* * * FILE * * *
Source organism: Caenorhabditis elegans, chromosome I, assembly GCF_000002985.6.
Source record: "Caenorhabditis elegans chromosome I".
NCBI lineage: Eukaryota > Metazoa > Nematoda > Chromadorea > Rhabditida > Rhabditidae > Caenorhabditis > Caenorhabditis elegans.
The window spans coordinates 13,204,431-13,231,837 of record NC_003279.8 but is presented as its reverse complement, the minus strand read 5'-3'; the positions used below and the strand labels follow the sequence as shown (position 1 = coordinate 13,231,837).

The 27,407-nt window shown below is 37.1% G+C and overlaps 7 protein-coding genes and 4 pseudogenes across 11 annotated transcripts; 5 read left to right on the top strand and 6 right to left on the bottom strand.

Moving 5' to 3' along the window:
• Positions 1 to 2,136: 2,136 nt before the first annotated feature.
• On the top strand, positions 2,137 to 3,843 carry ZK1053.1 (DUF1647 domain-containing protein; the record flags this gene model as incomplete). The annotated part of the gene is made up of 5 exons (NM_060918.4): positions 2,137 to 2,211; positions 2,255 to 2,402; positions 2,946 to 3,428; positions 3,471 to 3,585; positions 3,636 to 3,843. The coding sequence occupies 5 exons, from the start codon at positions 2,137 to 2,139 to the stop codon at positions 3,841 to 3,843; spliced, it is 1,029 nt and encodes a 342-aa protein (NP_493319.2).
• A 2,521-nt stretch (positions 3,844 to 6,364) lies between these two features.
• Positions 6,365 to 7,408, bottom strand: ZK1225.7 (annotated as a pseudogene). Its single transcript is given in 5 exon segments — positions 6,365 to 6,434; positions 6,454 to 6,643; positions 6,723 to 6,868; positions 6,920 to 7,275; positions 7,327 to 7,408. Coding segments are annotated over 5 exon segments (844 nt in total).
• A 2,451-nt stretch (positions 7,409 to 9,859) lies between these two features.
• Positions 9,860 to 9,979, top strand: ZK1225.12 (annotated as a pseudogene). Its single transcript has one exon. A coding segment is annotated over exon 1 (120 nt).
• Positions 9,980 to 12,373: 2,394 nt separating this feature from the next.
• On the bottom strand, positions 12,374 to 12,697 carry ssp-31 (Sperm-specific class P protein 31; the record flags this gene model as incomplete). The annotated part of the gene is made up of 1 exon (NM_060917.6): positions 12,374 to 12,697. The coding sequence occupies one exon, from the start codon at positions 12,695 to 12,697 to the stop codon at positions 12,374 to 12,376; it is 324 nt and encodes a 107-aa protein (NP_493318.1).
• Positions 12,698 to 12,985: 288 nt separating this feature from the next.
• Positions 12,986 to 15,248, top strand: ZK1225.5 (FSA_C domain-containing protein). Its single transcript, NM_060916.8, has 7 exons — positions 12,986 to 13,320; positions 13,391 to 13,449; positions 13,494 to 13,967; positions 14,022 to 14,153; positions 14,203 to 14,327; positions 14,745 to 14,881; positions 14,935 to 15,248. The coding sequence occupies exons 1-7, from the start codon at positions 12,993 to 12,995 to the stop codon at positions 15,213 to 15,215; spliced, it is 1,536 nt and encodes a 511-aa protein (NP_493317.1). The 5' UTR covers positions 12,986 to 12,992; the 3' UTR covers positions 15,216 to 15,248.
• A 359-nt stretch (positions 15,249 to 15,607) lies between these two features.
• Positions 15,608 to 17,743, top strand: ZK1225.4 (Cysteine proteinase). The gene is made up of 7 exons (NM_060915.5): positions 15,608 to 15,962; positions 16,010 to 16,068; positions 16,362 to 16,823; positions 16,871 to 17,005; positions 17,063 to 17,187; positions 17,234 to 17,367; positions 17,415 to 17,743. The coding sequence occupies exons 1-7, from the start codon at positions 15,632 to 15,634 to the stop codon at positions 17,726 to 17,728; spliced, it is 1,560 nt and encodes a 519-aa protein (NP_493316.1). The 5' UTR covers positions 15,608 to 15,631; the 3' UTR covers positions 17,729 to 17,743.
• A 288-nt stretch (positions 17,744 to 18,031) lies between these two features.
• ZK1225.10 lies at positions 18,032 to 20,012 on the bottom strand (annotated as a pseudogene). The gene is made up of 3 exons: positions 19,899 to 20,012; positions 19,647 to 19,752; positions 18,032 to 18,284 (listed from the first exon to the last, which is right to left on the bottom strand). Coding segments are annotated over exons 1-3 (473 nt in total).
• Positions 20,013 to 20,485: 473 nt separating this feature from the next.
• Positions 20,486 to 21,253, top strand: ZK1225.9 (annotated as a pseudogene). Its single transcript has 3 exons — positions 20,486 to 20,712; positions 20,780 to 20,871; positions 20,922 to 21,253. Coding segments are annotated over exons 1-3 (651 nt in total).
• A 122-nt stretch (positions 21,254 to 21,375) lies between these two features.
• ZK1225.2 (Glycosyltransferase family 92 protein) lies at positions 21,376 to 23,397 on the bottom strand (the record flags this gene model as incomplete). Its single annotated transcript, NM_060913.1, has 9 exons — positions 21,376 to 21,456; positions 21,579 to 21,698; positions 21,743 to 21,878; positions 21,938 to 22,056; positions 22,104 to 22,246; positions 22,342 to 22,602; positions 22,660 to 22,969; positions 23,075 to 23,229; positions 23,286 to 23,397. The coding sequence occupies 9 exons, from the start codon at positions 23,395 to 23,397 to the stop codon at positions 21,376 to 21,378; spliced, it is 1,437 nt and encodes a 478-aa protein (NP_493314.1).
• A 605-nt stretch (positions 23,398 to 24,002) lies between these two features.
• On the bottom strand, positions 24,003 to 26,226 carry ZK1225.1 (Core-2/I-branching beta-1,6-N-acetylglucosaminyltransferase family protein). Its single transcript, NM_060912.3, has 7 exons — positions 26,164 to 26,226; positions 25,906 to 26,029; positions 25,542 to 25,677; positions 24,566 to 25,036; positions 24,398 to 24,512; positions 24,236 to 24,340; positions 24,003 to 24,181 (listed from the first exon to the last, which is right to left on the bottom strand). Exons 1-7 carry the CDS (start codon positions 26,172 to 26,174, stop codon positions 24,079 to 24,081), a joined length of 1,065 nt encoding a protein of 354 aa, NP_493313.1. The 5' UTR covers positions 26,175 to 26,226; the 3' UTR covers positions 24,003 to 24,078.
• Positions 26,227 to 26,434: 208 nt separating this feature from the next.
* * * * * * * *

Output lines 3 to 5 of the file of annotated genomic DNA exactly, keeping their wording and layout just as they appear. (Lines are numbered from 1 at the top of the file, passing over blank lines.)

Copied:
NCBI lineage: Eukaryota > Metazoa > Nematoda > Chromadorea > Rhabditida > Rhabditidae > Caenorhabditis > Caenorhabditis elegans.
The window spans coordinates 13,204,431-13,231,837 of record NC_003279.8 but is presented as its reverse complement, the minus strand read 5'-3'; the positions used below and the strand labels follow the sequence as shown (position 1 = coordinate 13,231,837).

The 27,407-nt window shown below is 37.1% G+C and overlaps 7 protein-coding genes and 4 pseudogenes across 11 annotated transcripts; 5 read left to right on the top strand and 6 right to left on the bottom strand.